Miss Manners on weddings

I’ve had a couple of days off work, and as an indulgence I purchased Miss Manners’ Guide to a Surprisingly Dignified Wedding. I’ve been reading it all day. It’s a less vicious indulgence than wedding blogs because it’s very funny and sharp, enough that I might actually have enjoyed reading this before I got interested in weddings.

I agree with Miss Manners on most issues, allowing for cultural differences — she writes for an American audience, and a very particular one, at that (surely it can’t be normal in all parts of US society for the engaged couple to enjoy the benefit of multiple showers all involving gifts from the guests). So far I’ve only seriously disagreed with one letter (on arguing with a future mother-in-law about surname-changing — I think the default Western position on this needs to be changed). She’s super mean and funny, but also sensible:

A truly proper, festive, and enjoyable wedding is not the financial and social burden you seem to suppose. … Few people can ahndle with equanimity being propelled inot unfamiliar territory, taxed with designing a ceremony and a large formal party that show case their personalities and taste, and directed to produce a complicated day that is perfect.

Instead, you could exhibit truly good taste. That would mean following the time-honored civic or religious ritual in which you believe and then having a gala celebration that favors conviviality over pretentiousness and incidentally stays within your means.

Now that is sense. I have decided Miss Manners is the semi-real life version of Flora Poste, the pragmatic, civilised, modern young woman who sorts out the romantic dysfunction of her relatives’ lives in Cold Comfort Farm.

Reading the book nerved me to the task of informing a friend that it will not be possible for me to attend her wedding — Miss Manners says that an invitation does not require anything of the invited except a prompt response, and that you do not have to give reasons for a refusal. I have given reasons and have offered to buy the happy couple a dinner to make up for it, but I don’t think Miss Manners would fault me in doing either of those things.

I find the things that work her up quite funny. Miss Manners doesn’t like response cards being provided to guests with invitations because it implies that the inviters believe the invited are not polite enough to dig up pen, paper and postage wherewith to respond. And you’re allowed in Miss Manners’ world to register for a list of wedding gifts at a department store, but you’re not allowed to tell anyone about it unless they ask. And ideally they shouldn’t ask you, but your relatives, the idea being that you should be pleasantly surprised by any gifts guests choose to present you with. She also absolutely loathes the idea of the wedding couple soliciting for cash in lieu of gifts.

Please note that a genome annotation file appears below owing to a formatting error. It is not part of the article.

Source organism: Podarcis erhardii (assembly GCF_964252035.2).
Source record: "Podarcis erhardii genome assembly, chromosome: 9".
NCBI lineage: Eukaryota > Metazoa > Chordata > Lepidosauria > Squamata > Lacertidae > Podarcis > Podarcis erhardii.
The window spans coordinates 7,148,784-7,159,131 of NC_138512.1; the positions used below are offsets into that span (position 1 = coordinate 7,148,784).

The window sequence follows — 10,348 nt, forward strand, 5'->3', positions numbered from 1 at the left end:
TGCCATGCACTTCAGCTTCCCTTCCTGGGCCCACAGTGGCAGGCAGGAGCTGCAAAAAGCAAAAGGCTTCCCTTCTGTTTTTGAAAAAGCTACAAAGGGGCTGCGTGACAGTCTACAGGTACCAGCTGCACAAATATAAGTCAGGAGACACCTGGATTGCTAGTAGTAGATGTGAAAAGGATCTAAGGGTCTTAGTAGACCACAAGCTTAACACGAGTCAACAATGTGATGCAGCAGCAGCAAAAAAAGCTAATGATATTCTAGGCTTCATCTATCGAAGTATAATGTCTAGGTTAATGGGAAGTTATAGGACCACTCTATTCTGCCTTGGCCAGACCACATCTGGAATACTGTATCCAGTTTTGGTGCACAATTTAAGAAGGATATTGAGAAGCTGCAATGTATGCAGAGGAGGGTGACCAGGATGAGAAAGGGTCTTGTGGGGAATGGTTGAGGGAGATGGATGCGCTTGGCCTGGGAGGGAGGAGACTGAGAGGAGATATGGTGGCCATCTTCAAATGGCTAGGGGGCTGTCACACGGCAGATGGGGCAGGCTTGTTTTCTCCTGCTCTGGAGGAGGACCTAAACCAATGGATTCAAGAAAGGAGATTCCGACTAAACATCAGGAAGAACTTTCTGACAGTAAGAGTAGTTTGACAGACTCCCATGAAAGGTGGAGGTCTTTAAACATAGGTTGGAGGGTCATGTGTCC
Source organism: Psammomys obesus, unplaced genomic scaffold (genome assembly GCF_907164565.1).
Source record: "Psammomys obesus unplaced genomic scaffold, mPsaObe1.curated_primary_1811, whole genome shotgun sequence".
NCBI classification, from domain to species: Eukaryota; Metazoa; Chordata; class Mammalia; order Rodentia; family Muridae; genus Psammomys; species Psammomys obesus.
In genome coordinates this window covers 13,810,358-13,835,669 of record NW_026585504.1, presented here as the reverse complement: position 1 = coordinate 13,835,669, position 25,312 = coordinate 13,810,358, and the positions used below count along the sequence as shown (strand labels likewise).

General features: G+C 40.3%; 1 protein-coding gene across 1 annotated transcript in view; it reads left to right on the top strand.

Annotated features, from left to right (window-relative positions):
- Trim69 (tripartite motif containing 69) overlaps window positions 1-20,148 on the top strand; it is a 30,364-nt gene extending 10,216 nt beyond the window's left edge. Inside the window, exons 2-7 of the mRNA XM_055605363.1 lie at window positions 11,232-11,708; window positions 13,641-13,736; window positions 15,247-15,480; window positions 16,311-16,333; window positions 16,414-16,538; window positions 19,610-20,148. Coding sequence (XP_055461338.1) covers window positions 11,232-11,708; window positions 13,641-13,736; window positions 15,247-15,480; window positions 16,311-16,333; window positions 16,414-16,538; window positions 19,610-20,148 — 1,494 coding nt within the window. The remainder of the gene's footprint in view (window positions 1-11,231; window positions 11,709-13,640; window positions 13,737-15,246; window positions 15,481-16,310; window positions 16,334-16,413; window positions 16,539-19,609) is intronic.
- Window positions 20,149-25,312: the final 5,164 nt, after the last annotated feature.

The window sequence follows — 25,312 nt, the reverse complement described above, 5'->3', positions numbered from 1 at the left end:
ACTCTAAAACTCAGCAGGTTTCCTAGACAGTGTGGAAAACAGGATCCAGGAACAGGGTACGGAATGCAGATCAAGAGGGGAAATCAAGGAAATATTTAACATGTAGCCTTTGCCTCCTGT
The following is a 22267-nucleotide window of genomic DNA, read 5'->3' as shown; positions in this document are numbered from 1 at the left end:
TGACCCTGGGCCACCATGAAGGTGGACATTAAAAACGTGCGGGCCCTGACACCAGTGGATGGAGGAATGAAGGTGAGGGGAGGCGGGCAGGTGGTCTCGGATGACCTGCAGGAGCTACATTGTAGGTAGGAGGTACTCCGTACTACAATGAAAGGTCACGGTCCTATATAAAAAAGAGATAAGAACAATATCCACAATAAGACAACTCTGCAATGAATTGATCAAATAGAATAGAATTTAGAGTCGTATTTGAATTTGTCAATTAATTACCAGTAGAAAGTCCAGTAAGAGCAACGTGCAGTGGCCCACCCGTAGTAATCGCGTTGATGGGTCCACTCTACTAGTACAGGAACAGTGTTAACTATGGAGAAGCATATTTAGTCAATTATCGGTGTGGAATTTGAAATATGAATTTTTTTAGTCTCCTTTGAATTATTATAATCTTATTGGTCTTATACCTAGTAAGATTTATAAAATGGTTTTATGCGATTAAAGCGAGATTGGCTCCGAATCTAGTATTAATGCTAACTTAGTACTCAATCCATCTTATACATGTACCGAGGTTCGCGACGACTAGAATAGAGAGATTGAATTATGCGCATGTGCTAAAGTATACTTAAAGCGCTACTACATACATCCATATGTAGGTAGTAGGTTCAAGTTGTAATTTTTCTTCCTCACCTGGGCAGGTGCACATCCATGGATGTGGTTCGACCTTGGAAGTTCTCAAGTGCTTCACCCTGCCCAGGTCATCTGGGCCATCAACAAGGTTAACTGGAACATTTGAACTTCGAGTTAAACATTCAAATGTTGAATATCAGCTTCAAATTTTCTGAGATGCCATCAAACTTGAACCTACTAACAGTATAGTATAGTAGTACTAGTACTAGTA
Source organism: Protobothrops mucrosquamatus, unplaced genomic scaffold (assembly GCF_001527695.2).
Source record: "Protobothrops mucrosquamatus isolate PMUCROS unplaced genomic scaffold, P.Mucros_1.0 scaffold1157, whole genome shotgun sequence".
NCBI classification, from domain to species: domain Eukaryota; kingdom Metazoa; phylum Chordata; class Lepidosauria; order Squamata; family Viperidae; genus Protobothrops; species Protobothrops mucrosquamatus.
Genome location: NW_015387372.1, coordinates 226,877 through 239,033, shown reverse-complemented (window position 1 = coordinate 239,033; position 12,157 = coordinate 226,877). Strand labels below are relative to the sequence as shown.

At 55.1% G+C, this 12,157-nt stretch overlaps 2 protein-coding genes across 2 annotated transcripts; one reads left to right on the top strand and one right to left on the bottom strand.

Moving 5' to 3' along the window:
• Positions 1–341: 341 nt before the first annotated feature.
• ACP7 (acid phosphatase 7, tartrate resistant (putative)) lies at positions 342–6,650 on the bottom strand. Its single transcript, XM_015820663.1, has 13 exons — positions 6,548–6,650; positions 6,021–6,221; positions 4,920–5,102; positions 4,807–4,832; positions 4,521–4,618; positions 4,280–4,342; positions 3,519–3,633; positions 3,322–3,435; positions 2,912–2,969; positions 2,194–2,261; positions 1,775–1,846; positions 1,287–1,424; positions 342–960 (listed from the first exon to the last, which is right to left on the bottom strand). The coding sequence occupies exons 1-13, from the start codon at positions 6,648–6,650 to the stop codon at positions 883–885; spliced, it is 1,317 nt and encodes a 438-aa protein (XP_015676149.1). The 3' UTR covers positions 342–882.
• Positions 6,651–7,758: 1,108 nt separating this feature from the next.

I can see the point of all this, but I probably will provide pre-addressed response cards for guests who aren’t family, just so it’s easier to keep track of them. (It’s not as important to keep track of family — for one thing our parents can probably be trusted to chase them, and for another if they turn up we kind of have to have them whether they’ve warned us in advance or not). We are going to have a wedding registry because P thinks his family would strongly prefer it. And I’m not gonna tell people not to give angpow at the Malaysian wedding because it would just confuse everyone!

Also I disagree that you shouldn’t cut down the guest list on the ground that you can’t afford to feed them properly, and that more guests + a cake & punch reception is preferable to fewer guests + steak for dinner. If I couldn’t feed my guests a proper meal I’d feel it was rude to invite them — false advertising. Obviously this view depends on your idea of a wedding, though. I definitely come from a culture where it means “multiple-course meal”, whether that takes place in a school hall or a fancy hotel ballroom.

It is useful to have read the book, though! It clears the mind a bit to think about the etiquette of it, and to consider why one disagrees (if one does). It confirms me in my belief that feelings are the most important thing in a wedding, but feelings can go too far is a pretty good guiding principle in wedding planning.


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